I'm a big Tom Hiddleston fan, let's face it who isn't? I also love Michael Morpurgo so obviously I love the film. Captain Nicholls is so nice and deserves a happy ending. Probably not historically accurate or 100% true to the book but it's along those lines. I own nothing.
When he left Cambridge he wanted to become a lawyer and help bring more justice to the world, even if it was only in a small way. Unfortunately a stupid family tradition meant that he had to become an officer in the army. He had somehow managed to convince his Papa that he would start a humble private like everyone else that enlisted. As expected His lordship lieutenant general James Tarquin Oswald Nicholls did not understand, men of there station paid for commission and that was a fact.
The only good thing that came out of this bargain was that his farther had insisted on him joining the same cavalry regiment as his ancestors, and this suited James Jr fine. He loved horses and in training they had all been given the 'nasty' jobs such as mucking out the horses and polishing all the higher officers' brass. However while most of his comrades complained seemingly endlessly about these tasks, he positively enjoyed them, the quality time with the horses and the better understanding of the menial day to day tasks forced upon the domestic staff at home where great eye openers for him. Whenever he had a break from such tasks, running exercises, inspections and such like (which was not very often) he would concoct great fairy tales of letters home. To his Papa he would write reams of the right honourable 'gentlemen' in which he had the good fortune to share barracks with and of his eagerness to show anyone with the audacity to oppose the British army what was coming to them. To his Mama and his sister dearest Elizabeth he would tell of the easiness of his work, the goodness of his food and the comfort of his barracks. All these sentiments would occasionally be repeated to old school friends should they enquire after his health. He relayed some of the truths to one of his closest friends from boyhood and the object of his sister's affection, Jamie Stewart, who happened to also be in the cavalry. It was an unspoken agreement between Jamie and himself that they were not to address each other as dear friends unless alone as Jamie had gotten his commission as officer cadet and James did not want the other privets learning of his true privileged background, should they look less kindly upon him.
There was only one person he told his full predicament to, the only person he had ever really revealed the extent of his feelings and political views to, Tom. Tom was his best friend, and the family chauffeur. He had no idea when this unlikely bond came into being but he did know that Tom was the only person he felt could truly listen to and value his opinions, and he hoped the feeling was mutual. They were a similar age, both loved to read, both loved politics, both loved history, had younger sisters of a similar age and both adored horses. Tom, whose surname had long since been dropped from their conversations, was Irish and though he tried hard to be both brutally honest and tactful with the son of his employer could not disguise the venom in his voice when he spoke of the British forces and how they imprisoned his beloved homeland. That's why when James had revealed his plan to join the cavalry, they had stopped talking. This didn't, however, prevent James from writing to him in hope that they could renew their friendship. Sure enough the replies he got where full of concern and well wishes along with the odd gripe at class or political differences that had been common to them before the falling out.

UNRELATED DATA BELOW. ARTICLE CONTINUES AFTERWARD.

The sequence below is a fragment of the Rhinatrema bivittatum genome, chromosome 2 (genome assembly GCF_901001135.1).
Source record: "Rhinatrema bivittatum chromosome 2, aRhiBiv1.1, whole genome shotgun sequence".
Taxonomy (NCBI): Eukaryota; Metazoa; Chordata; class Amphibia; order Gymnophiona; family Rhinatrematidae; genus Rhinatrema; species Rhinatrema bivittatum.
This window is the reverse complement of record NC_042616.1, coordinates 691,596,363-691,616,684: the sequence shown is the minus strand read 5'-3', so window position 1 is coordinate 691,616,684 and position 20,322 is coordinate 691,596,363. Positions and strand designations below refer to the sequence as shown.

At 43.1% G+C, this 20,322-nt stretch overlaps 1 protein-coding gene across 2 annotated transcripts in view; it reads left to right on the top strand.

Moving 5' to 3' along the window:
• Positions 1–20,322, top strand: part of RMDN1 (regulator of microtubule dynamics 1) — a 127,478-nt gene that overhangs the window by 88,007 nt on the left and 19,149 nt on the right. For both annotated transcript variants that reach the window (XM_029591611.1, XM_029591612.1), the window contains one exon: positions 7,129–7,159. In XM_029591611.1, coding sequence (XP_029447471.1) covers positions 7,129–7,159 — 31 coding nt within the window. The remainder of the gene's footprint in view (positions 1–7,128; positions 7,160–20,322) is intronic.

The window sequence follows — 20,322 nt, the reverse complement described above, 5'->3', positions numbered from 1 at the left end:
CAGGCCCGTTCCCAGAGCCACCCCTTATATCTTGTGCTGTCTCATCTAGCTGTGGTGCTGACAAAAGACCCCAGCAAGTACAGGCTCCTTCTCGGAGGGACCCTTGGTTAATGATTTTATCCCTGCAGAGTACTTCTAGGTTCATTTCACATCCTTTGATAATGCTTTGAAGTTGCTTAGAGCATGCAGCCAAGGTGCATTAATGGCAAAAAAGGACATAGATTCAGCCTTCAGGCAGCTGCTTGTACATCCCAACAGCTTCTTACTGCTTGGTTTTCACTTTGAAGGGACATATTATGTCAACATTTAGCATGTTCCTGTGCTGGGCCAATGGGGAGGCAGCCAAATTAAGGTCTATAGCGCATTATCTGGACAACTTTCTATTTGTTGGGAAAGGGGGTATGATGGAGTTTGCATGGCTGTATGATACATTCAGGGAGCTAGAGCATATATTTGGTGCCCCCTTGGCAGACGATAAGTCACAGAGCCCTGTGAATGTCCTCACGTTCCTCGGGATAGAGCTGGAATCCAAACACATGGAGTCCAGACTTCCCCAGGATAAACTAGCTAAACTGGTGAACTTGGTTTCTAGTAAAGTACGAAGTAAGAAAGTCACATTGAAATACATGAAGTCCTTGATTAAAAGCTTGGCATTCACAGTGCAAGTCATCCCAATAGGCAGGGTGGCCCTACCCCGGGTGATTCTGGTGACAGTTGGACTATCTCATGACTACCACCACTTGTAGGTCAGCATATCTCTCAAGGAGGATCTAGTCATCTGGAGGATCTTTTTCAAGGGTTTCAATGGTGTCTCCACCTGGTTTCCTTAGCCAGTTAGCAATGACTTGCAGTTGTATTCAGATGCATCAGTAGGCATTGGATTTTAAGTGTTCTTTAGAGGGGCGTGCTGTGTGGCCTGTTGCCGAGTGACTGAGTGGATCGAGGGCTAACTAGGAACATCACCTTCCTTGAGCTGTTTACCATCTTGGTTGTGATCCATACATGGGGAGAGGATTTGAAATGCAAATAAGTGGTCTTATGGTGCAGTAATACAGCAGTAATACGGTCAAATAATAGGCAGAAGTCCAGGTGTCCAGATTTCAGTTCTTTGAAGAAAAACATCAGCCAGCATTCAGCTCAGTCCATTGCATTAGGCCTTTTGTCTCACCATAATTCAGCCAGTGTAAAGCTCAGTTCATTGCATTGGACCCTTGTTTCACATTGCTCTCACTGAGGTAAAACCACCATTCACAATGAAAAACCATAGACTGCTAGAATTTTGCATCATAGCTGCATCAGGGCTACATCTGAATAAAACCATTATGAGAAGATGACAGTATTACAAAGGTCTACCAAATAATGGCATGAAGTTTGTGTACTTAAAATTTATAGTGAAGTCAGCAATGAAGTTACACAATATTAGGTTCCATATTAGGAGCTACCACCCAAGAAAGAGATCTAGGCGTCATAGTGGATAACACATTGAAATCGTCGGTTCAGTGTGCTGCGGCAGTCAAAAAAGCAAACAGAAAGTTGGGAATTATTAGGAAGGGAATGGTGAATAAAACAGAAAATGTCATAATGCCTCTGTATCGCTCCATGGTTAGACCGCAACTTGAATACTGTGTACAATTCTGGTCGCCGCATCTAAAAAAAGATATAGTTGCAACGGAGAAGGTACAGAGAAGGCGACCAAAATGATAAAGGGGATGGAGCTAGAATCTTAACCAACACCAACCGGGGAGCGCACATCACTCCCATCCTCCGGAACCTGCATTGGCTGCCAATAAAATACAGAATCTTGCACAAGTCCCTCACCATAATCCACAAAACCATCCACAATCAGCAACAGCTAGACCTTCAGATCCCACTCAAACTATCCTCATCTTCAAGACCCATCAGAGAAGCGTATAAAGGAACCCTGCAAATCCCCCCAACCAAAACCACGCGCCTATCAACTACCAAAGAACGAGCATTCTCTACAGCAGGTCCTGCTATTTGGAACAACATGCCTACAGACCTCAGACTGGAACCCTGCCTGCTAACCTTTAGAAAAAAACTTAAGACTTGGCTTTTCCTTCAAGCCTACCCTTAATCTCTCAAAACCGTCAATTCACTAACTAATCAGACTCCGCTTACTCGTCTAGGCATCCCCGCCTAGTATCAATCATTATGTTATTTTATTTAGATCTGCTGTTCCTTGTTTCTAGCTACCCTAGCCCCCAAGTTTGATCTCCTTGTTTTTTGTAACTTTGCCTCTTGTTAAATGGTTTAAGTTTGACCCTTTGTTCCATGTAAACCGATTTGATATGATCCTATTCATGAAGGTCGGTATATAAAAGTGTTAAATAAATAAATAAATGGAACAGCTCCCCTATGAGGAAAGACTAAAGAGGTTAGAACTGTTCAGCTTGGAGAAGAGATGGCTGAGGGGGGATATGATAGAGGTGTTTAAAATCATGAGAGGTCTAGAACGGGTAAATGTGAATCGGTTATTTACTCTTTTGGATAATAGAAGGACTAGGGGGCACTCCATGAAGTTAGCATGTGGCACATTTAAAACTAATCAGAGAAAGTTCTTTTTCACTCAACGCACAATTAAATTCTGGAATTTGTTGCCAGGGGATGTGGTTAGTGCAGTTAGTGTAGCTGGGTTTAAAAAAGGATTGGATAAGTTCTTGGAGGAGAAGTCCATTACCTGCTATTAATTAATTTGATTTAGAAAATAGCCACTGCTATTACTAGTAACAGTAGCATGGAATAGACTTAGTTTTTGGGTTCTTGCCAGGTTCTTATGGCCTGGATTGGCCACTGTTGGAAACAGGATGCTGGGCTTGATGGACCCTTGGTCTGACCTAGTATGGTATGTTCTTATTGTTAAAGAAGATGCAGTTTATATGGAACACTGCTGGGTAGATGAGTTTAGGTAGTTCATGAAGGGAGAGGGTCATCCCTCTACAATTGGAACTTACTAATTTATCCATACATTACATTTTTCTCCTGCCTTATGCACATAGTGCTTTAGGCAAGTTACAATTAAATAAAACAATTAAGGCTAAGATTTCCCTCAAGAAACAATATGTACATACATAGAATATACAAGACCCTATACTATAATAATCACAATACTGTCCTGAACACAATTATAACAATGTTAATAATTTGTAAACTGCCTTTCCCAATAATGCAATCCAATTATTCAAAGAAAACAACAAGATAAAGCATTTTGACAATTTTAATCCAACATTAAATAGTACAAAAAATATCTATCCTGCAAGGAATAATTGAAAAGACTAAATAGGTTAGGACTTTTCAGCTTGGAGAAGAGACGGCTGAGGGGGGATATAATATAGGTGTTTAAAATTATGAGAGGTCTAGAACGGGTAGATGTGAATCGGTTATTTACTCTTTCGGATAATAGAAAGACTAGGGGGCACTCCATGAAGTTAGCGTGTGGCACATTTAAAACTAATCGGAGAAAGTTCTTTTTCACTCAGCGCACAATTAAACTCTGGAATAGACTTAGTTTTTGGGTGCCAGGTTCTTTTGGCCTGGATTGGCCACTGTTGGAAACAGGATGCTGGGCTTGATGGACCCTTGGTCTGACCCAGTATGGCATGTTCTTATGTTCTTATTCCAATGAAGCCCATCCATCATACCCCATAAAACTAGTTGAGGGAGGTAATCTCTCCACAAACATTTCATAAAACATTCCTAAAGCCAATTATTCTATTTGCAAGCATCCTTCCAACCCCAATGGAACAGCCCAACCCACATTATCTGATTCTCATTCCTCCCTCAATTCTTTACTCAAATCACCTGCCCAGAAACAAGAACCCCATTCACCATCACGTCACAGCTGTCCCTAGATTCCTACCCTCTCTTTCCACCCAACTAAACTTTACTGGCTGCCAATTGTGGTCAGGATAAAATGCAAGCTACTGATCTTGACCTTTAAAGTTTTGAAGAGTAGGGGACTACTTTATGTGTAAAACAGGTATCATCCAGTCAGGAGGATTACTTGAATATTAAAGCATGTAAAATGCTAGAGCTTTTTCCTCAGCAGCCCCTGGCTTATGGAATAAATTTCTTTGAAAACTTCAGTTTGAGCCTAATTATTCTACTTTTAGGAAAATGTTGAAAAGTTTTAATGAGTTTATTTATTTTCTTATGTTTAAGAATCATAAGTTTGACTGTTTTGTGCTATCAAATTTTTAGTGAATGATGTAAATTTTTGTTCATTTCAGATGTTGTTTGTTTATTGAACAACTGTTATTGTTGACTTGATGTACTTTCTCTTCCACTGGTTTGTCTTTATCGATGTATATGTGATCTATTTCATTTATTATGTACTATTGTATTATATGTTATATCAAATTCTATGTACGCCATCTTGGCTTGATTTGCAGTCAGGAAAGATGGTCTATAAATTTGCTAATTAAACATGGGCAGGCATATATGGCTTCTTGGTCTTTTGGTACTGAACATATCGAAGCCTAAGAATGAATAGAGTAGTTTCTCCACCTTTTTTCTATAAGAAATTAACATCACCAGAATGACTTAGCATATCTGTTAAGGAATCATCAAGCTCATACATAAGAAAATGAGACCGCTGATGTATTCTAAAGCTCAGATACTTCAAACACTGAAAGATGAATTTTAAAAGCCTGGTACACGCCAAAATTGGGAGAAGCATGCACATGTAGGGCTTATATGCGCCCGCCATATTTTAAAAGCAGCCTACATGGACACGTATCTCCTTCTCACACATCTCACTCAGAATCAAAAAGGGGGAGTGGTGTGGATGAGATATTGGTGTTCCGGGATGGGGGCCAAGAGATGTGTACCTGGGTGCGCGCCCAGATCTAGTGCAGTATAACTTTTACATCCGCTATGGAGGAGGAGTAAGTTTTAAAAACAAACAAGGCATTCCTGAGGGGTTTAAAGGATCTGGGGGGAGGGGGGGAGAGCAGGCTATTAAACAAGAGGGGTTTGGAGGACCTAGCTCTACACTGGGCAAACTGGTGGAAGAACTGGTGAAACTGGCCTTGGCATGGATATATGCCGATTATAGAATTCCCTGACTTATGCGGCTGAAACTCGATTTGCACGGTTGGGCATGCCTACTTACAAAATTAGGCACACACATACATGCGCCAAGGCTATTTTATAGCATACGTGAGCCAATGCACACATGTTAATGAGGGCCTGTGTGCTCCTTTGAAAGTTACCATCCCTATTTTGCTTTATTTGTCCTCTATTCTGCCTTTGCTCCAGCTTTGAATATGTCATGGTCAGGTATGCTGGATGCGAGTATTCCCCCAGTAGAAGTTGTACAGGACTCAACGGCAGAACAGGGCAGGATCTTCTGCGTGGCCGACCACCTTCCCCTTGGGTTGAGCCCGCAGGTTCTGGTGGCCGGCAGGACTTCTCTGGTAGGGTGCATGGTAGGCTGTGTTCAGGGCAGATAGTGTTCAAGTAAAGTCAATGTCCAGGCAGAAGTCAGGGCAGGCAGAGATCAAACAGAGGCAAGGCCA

But it was now, writing this letter, that he was unsure if their seemingly unbreakable bond could in fact be broken. He wrote and rewrote the letter several times, but in the end settled on something close to what he had in the beginning. After his enthusiasm to work had been realised he had soon risen the ranks to become Corporal Nicholls and was now ready to be sent to his first real place of conflict. He had hoped his time in the army would be like his father's, largely uneventful, though he was told many stories of the Boer wars and such he wondered how much action he had actually seen. Alas this was not to be, he was to be shipped off to Ireland where he was to enforce a regime in the name of king and country in a country that did not want them there, and in his opinion had good reason not to want them. He was in charge of a small group of men, men not his 'section' of four soldiers, men. Too often he had heard army personnel be referred to as just a number, as was the 'collateral damage' in the debriefing. And as he was watching the transporters being loaded with guns, he couldn't help but wonder did Tom know any of the 'collateral damage'? He knew how opinionated Tom was and would hedge a bet most of his friends and family where as well. He knew his older sister had been shot as a child, on Christmas no less. The whole family had been there, his parent, his younger sister, his three brothers, his four cousins, grandparents, aunties, uncles and he all witnessed the bullet shatter the window and pierce her fragile skull. The officer responsible wasn't even sentenced as the family couldn't afford a lawyer and the judge had quite obviously been bribed, dubbing it an 'accident' as the officer had been extremely drunk and had even had the good grace to offer to have the window replaced, which was obviously turned down. A window, the price of a child's life. It was injustices like that that made him even more determined to become a lawyer after his obligatory bout in the army. It had obviously had an effect on Tom, he had only ever mentioned it once as explanation why a young, usually outgoing, catholic refused to celebrate Christmas in any way. And even then he seemed unwilling to reveal all the details.